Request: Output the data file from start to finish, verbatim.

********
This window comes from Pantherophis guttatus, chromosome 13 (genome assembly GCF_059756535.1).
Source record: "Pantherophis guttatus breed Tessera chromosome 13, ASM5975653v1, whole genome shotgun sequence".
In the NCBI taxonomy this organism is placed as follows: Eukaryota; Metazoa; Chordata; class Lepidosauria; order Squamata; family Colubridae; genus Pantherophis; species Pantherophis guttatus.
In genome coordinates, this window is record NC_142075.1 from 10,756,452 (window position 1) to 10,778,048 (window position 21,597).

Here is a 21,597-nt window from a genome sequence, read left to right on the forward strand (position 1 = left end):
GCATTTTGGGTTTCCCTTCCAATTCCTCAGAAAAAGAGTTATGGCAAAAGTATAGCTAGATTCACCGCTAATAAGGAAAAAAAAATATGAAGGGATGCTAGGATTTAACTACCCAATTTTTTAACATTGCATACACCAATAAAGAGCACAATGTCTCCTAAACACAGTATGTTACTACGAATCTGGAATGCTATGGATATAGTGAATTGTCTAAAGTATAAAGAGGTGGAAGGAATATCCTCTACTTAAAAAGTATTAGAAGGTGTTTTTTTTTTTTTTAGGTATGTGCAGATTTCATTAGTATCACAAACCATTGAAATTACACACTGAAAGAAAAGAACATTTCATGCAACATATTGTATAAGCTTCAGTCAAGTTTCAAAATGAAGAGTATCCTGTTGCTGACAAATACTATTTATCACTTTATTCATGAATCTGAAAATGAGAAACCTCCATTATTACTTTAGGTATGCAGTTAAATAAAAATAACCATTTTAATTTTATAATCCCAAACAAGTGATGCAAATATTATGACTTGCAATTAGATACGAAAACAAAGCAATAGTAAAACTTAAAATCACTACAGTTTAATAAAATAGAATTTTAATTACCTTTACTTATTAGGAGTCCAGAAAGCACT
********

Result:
This window comes from Pantherophis guttatus, chromosome 13 (genome assembly GCF_059756535.1).
Source record: "Pantherophis guttatus breed Tessera chromosome 13, ASM5975653v1, whole genome shotgun sequence".
In the NCBI taxonomy this organism is placed as follows: Eukaryota; Metazoa; Chordata; class Lepidosauria; order Squamata; family Colubridae; genus Pantherophis; species Pantherophis guttatus.
In genome coordinates, this window is record NC_142075.1 from 10,756,452 (window position 1) to 10,778,048 (window position 21,597).

Here is a 21,597-nt window from a genome sequence, read left to right on the forward strand (position 1 = left end):
GCATTTTGGGTTTCCCTTCCAATTCCTCAGAAAAAGAGTTATGGCAAAAGTATAGCTAGATTCACCGCTAATAAGGAAAAAAAAATATGAAGGGATGCTAGGATTTAACTACCCAATTTTTTAACATTGCATACACCAATAAAGAGCACAATGTCTCCTAAACACAGTATGTTACTACGAATCTGGAATGCTATGGATATAGTGAATTGTCTAAAGTATAAAGAGGTGGAAGGAATATCCTCTACTTAAAAAGTATTAGAAGGTGTTTTTTTTTTTTTTAGGTATGTGCAGATTTCATTAGTATCACAAACCATTGAAATTACACACTGAAAGAAAAGAACATTTCATGCAACATATTGTATAAGCTTCAGTCAAGTTTCAAAATGAAGAGTATCCTGTTGCTGACAAATACTATTTATCACTTTATTCATGAATCTGAAAATGAGAAACCTCCATTATTACTTTAGGTATGCAGTTAAATAAAAATAACCATTTTAATTTTATAATCCCAAACAAGTGATGCAAATATTATGACTTGCAATTAGATACGAAAACAAAGCAATAGTAAAACTTAAAATCACTACAGTTTAATAAAATAGAATTTTAATTACCTTTACTTATTAGGAGTCCAGAAAGCACT